UK psychiatrist David Healy has attacked current prescription habits of psychiatrists which are strongly influenced by the pharmaceutical propaganda in the fourth 2008 issue of Psychotherapy and Psychosomatics.

Commenting on a paper by Harvard investigators on the psychology of risk and prescriptions of psychotropic drugs, Healy denounces a real crisis in psychiatry at present. In part this stems from the lack of independent studies. Allied to this is a lack of independent access to what data there are and an unsophisticated interpretation of the data that are available, based on conceptual models that seem increasingly inadequate. It is important that clinicians understand the dynamics that impinge on their judgment as it is almost certainly the case that pharmaceutical companies engineer clinical perceptions based on side effect profiles. The basic company position is that clinicians have no thoughts in their minds other than those put there by us or our competitors, and in order to plant a message or dislodge those of competitors companies employ all their sophisticated means.

Consider the dynamics of prescribing within the pediatric mental health field. Over the course of 25 years, the prescribing of stimulants to children has grown exponentially primarily in North America. In this case, clinicians readily juggle incompatible profiles on the one hand amphetamines and cocaine are labeled threats to civilization, while identical compounds are then given to the most vulnerable brains when other options in many cases may be just as good. Or consider the burgeoning prescription of antipsychotics to infants on the basis that they have a bipolar disorder. For fifty years, the antipsychotics were viewed as too dangerous to use outside secondary care and were largely restricted to those with chronic psychotic disorders where the trade-off between hazards and benefits justified treatment. Yet now a new generation of possibly even more problematic antipsychotics is being given to preschoolers, in North America, on the basis that they might have a disorder that most of the rest of the world does not believe happens in children.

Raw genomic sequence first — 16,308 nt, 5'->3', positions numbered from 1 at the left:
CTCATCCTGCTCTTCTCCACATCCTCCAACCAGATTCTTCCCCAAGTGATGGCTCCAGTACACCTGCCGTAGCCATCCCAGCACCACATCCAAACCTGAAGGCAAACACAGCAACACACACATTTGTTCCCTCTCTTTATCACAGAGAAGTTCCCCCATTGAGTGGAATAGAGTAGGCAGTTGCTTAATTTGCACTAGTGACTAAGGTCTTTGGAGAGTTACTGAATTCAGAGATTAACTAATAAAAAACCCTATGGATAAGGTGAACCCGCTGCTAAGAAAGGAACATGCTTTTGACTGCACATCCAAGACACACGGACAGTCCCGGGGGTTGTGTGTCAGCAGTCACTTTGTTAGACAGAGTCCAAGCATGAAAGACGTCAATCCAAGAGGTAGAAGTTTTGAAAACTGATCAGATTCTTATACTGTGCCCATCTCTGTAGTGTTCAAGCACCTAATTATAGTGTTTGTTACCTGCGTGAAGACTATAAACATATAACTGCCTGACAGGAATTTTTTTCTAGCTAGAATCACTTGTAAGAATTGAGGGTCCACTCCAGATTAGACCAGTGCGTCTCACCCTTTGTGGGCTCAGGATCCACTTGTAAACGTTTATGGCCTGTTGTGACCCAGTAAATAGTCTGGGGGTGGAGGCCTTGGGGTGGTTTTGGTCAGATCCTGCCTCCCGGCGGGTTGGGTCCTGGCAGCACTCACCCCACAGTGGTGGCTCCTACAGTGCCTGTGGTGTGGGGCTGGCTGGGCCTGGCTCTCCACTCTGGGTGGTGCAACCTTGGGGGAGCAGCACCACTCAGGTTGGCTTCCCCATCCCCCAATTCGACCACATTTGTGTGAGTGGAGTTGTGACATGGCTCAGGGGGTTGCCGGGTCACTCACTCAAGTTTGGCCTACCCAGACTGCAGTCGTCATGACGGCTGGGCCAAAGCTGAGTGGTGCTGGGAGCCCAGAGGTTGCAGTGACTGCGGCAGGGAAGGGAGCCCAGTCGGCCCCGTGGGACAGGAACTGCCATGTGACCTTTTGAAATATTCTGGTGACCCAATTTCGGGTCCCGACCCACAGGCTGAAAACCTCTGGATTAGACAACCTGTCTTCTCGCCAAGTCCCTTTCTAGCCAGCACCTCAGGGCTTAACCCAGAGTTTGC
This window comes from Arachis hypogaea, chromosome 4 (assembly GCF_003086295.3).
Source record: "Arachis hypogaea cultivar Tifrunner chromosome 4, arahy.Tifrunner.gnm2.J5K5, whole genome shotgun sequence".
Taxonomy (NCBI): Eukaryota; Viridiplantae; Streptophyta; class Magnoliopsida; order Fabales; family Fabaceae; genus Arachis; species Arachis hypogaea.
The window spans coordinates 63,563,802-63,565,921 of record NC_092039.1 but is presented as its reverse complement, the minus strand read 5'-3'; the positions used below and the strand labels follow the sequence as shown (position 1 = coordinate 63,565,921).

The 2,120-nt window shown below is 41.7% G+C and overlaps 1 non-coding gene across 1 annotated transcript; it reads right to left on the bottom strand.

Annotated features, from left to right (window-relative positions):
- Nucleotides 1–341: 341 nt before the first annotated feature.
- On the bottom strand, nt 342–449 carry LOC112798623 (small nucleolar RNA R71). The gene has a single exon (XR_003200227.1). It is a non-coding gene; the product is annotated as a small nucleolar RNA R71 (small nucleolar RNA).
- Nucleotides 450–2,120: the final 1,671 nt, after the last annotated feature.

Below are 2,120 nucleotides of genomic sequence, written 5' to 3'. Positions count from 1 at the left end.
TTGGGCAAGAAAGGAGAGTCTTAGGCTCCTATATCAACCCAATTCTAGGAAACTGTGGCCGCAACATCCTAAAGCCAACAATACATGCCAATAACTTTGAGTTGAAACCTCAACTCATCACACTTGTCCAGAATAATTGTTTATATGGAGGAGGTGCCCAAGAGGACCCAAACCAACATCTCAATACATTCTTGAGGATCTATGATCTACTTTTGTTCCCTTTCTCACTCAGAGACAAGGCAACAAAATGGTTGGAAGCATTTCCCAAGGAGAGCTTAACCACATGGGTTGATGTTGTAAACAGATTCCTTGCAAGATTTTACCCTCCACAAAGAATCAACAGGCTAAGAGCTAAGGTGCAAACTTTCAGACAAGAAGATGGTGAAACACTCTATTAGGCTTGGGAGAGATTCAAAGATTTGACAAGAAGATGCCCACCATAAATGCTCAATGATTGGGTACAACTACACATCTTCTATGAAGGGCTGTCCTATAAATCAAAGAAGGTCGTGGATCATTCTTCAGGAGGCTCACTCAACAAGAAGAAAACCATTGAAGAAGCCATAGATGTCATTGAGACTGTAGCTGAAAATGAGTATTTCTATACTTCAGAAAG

Further, the combined data from all randomized placebo-controlled trials of antidepressants recently published by the FDA, show 5 out of 10 subjects respond to active treatment and 4 out of 10 respond to placebo. Clinicians regularly take such data to indicate that these drugs work, when the data suggest that 80% of those apparently responding to an antidepressant would have responded to placebo, and only 1 in 10 people have a specific response to active treatment. Rather than telling someone who responds that they would most likely have done so even if a drug had not been prescribed, clinicians attribute the responses to treatment.

While all we actually have is the appearances of scientific evidence but not the actual data from studies, prescribers do not have the means to overcome stereotypes and practice medicine based on a rational analysis of probabilities. They may claim to be following the evidence, but de facto clinicians are primarily influenced by the eminence of the authorities they listen to or journals they read and the knowledge that many of their peers will be influenced in the same way to the point where it would seem such influence trumps the evidence of their own eyes.

As a result clinical practice is straying ever further from the wisdom enunciated by Philippe Pinel over 200 years ago: 'It is an art of no little importance to administer medicines properly, but it is an art of much greater and more difficult acquisition to know when to suspend or altogether to omit them'. If he stuck to this message, it is doubtful whether Pinel would be on the speaker's bureau for many of today's pharmaceutical companies.